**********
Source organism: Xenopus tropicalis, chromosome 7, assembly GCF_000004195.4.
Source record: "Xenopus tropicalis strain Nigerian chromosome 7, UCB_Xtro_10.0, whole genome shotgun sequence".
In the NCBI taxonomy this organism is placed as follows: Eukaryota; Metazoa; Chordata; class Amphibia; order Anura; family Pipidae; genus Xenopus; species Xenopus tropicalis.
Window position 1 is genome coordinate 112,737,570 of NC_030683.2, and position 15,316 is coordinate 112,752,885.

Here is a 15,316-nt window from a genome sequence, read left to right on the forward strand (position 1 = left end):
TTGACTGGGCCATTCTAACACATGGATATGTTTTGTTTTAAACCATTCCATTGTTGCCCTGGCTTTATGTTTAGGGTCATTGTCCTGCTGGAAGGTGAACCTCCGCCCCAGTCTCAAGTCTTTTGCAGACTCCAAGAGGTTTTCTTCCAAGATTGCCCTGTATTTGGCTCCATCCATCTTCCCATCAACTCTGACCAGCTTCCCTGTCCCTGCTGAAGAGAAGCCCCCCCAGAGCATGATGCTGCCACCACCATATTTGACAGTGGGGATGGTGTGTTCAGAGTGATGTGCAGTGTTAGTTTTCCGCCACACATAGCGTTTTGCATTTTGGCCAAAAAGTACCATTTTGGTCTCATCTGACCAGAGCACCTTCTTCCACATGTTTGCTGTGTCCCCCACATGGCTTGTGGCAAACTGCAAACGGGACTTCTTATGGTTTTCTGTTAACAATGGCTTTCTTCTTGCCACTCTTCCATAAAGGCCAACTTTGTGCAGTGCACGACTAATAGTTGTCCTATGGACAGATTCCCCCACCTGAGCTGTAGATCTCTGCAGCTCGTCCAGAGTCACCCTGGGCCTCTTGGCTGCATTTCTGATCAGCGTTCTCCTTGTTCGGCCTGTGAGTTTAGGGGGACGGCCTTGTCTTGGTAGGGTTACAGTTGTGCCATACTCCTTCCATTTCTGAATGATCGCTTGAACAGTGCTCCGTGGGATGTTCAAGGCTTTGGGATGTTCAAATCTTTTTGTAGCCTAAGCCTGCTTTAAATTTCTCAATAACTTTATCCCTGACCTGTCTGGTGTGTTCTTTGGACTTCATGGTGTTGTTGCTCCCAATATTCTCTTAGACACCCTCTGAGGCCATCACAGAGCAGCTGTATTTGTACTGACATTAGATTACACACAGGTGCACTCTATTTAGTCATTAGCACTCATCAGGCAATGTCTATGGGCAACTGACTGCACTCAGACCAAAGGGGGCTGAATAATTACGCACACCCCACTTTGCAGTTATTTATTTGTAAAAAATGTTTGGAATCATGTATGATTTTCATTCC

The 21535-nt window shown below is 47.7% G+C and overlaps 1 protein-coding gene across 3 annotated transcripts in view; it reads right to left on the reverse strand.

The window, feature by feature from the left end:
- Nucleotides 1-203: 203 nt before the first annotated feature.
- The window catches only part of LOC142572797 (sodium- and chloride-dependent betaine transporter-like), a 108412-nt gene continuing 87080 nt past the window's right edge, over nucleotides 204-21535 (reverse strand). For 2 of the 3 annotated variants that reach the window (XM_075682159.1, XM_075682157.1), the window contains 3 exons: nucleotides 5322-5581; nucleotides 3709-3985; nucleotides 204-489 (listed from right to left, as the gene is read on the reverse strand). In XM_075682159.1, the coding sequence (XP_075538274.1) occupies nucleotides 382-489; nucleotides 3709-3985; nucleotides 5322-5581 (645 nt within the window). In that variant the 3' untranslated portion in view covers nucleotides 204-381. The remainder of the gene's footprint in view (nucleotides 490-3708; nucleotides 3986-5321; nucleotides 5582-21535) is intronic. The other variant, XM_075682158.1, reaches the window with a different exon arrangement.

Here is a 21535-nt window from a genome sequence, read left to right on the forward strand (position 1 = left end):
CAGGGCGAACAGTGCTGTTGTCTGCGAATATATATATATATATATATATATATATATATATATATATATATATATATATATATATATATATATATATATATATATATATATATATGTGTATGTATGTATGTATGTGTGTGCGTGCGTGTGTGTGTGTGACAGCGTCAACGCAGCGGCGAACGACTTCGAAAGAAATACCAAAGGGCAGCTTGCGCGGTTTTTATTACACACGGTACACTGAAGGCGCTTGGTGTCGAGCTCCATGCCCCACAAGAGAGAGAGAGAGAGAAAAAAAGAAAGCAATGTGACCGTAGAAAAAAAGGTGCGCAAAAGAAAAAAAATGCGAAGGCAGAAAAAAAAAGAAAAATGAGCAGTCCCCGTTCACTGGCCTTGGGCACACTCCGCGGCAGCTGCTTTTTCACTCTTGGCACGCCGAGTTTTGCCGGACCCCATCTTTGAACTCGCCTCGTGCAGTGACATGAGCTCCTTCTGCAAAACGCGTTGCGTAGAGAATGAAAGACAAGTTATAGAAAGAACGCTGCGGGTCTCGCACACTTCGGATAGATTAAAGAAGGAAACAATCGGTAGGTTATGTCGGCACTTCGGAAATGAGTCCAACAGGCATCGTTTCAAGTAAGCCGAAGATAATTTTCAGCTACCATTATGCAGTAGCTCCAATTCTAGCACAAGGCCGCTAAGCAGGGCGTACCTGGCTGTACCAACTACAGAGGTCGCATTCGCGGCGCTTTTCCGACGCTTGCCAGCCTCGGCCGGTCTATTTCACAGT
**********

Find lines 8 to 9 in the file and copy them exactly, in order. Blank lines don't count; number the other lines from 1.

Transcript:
The window, feature by feature from the left end:
- Nucleotides 1-203: 203 nt before the first annotated feature.